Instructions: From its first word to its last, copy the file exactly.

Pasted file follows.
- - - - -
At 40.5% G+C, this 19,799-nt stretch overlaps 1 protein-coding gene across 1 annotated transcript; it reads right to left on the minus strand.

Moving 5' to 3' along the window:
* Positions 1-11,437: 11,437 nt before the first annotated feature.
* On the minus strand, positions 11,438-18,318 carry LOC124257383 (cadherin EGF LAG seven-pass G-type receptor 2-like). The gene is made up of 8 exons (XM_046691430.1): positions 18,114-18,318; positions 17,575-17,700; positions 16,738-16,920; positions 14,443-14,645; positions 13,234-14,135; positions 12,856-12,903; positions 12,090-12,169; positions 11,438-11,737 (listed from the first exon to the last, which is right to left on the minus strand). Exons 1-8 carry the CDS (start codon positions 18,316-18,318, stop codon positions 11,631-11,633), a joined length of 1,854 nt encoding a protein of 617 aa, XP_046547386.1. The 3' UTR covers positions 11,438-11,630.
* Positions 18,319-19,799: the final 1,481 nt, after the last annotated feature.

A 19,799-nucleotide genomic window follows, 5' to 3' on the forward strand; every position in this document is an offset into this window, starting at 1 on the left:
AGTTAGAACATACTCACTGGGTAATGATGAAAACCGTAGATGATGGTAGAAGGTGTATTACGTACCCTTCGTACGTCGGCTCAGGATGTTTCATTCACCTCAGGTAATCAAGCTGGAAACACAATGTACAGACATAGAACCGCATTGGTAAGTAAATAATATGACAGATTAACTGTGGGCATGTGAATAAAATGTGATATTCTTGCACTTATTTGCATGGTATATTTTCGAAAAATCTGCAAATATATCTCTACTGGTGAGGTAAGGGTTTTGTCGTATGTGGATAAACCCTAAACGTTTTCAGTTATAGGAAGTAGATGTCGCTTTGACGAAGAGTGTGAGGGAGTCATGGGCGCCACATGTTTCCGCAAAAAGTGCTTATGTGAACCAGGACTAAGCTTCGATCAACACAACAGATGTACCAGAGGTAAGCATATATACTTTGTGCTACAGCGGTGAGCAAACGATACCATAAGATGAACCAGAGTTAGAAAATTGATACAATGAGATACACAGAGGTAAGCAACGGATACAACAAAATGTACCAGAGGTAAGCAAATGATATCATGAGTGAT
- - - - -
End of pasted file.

At 40.5% G+C, this 19,799-nt stretch overlaps 1 protein-coding gene across 1 annotated transcript; it reads right to left on the minus strand.

Moving 5' to 3' along the window:
* Positions 1-11,437: 11,437 nt before the first annotated feature.
* On the minus strand, positions 11,438-18,318 carry LOC124257383 (cadherin EGF LAG seven-pass G-type receptor 2-like). The gene is made up of 8 exons (XM_046691430.1): positions 18,114-18,318; positions 17,575-17,700; positions 16,738-16,920; positions 14,443-14,645; positions 13,234-14,135; positions 12,856-12,903; positions 12,090-12,169; positions 11,438-11,737 (listed from the first exon to the last, which is right to left on the minus strand). Exons 1-8 carry the CDS (start codon positions 18,316-18,318, stop codon positions 11,631-11,633), a joined length of 1,854 nt encoding a protein of 617 aa, XP_046547386.1. The 3' UTR covers positions 11,438-11,630.
* Positions 18,319-19,799: the final 1,481 nt, after the last annotated feature.

A 19,799-nucleotide genomic window follows, 5' to 3' on the forward strand; every position in this document is an offset into this window, starting at 1 on the left:
AGTTAGAACATACTCACTGGGTAATGATGAAAACCGTAGATGATGGTAGAAGGTGTATTACGTACCCTTCGTACGTCGGCTCAGGATGTTTCATTCACCTCAGGTAATCAAGCTGGAAACACAATGTACAGACATAGAACCGCATTGGTAAGTAAATAATATGACAGATTAACTGTGGGCATGTGAATAAAATGTGATATTCTTGCACTTATTTGCATGGTATATTTTCGAAAAATCTGCAAATATATCTCTACTGGTGAGGTAAGGGTTTTGTCGTATGTGGATAAACCCTAAACGTTTTCAGTTATAGGAAGTAGATGTCGCTTTGACGAAGAGTGTGAGGGAGTCATGGGCGCCACATGTTTCCGCAAAAAGTGCTTATGTGAACCAGGACTAAGCTTCGATCAACACAACAGATGTACCAGAGGTAAGCATATATACTTTGTGCTACAGCGGTGAGCAAACGATACCATAAGATGAACCAGAGTTAGAAAATTGATACAATGAGATACACAGAGGTAAGCAACGGATACAACAAAATGTACCAGAGGTAAGCAAATGATATCATGAGTGAT